Rabbis Without Borders
Rabbis Without Borders is a dynamic forum for exploring contemporary issues in the Jewish world and beyond. Written by rabbis of different denominations, viewpoints, and parts of the country, Rabbis Without Borders is a project of Clal – The National Jewish Center for Learning and Leadership.
Where is home? Is it where you live, even if it is temporary? Is it where you grew up? Is it the place where your parents or grandparents and their families originated?
Home might also be a special place where the heart resides even if it isn’t our place of residence. The Jewish people have held Israel in their hearts for over three millennia.
Home could also be the place where we have grown up or come of age. At a recent event I met someone with whom I had an immediate connection—we shared the history of the same childhood home synagogue in Philadelphia. Neither of us have been there in decades, but the connection to this home bonded us.
And of course, home is where we live, if we are fortunate enough to have stable housing—something we cannot take for granted.
I’ve been ruminating on this for the last couple of weeks as various manifestations of “home” have been in my face.
I spent a week with my husband and two of our kids in the Bay area of California. We stayed in an Airbnb rental in Berkeley and experienced being paying guests in a stranger’s home—it was much more comfortable than a hotel. I wondered how it would feel to have people staying in my home who were paying consumers. We spent a day talking about whether and how we would consider being hosts, renting all or part of our house for SuperBowl weekend (since we live in NJ, not far from the stadium, where hotel rooms are scarce.)
We walked around downtown Berkeley for six days, confronted with a very present and aggressively begging homeless population. The streets are their home. We talked about how homeless people can feel invisible as the streets fill with people who avert their eyes as they pass them by.
Even with unusually frigid weather in New Jersey, it was so nice to come home. But soon the political scandal engulfing my state caught my attention. Maybe it was the sleazy drama of it all, but something drew me into listening to a long press conference and reading endless columns of reactions and analysis. My home, New Jersey, was being maligned. I felt protective of my home state—I wanted to tell the world about the great hiking and biking, lush farmland and gardens in my home state. Please don’t think of New Jersey as traffic and the turnpike and slimy politicians. It’s my home.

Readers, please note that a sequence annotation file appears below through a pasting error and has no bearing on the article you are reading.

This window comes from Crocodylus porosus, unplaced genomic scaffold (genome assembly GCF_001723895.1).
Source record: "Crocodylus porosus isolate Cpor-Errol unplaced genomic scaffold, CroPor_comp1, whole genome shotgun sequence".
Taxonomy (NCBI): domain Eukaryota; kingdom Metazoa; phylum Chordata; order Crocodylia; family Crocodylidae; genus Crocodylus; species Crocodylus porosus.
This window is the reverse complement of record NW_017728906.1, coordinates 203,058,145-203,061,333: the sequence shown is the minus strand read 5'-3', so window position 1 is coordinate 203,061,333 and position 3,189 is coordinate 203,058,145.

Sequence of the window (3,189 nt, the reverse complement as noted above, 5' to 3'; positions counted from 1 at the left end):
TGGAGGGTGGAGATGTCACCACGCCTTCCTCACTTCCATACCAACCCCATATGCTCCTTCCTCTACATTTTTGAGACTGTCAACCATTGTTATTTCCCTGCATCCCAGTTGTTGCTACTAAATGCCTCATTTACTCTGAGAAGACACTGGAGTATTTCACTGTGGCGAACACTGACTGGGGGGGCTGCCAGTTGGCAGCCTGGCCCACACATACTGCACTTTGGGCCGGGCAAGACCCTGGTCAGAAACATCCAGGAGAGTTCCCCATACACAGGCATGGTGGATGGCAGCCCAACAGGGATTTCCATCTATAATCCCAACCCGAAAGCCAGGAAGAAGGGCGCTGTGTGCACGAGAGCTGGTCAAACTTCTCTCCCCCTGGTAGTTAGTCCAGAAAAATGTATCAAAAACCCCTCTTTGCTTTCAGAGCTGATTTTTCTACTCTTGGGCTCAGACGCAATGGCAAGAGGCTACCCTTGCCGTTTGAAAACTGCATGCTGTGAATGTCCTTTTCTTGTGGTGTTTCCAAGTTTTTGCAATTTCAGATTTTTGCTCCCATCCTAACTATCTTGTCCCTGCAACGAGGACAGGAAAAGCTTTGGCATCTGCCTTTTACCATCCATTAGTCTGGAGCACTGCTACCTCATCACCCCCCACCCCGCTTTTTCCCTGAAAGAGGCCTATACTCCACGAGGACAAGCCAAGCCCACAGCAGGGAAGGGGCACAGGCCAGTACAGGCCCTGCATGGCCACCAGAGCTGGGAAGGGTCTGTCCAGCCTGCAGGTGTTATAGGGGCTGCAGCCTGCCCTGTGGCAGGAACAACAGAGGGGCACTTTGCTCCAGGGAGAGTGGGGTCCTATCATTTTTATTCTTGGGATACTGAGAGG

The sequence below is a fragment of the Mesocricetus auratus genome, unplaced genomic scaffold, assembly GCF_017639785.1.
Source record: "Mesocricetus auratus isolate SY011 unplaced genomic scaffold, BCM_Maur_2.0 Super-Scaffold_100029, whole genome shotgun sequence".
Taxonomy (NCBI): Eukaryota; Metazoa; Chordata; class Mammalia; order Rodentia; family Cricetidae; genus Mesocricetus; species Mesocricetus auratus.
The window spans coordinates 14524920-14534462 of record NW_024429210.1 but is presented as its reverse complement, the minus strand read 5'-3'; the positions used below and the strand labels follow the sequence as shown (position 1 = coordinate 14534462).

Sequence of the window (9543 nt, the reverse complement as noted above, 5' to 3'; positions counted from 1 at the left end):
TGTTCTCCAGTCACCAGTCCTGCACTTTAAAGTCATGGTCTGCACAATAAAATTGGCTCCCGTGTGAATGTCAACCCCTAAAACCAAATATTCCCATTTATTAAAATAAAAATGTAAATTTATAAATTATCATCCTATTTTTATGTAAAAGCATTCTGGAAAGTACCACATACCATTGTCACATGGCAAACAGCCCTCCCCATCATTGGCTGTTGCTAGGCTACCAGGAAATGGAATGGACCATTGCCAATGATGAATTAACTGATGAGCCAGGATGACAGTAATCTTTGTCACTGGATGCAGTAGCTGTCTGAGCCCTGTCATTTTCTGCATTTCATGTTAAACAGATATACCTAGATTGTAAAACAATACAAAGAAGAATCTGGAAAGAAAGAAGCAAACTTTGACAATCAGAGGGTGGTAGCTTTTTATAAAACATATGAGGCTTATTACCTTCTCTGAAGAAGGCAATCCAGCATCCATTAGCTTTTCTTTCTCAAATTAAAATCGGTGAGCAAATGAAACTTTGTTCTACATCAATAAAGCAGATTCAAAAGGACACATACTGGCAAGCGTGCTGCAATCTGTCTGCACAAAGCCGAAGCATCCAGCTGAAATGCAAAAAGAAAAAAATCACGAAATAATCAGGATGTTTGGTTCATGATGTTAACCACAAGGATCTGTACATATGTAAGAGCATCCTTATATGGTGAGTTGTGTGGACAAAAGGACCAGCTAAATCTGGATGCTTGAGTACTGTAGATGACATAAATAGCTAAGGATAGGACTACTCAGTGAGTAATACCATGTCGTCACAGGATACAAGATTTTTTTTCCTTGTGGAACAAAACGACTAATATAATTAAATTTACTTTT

This week the Modern Language Association debated one-sided resolutions criticizing Israel, way out of proportion to rebukes to the other nations of the world, and I felt protective of my other “home.” I am fortunate to have spent enough time in Israel to relate to the land personally; it’s not an abstract feeling of attachment.
We who are fortunate to have comfortable places to call home, with perhaps the means to share with guests, or the opportunity for multiple special places of “home,” are truly living with the blessing of holiness. Jewish tradition has many names for God, including the oft-used “
“—meaning, “the place.”
The homeless people who claim their spot on the street, staying day-after-day in “their” place, are striving for the same shelter under “Divine wings.” They deserve to not be invisible; they too are created in the Divine image.
In this week’s Torah reading (Yitro),the Israelites, newly freed from slavery, had to figure out how to make a home in the wilderness. It was not easy. But thanks to Yitro, Moses’s father-in-law, they organized themselves into a representational polity that took the needs of all the people into account.
When we care for each other, as if we are guests in each others homes, we find “hamakom.” Home is where we are respected, seen, nurtured and fully alive as ourselves. It takes eyes that see and hearts that care for “home” to realized. That is the blessing we can make real in our world.
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Pronunced: TORE-uh, Origin: Hebrew, the Five Books of Moses.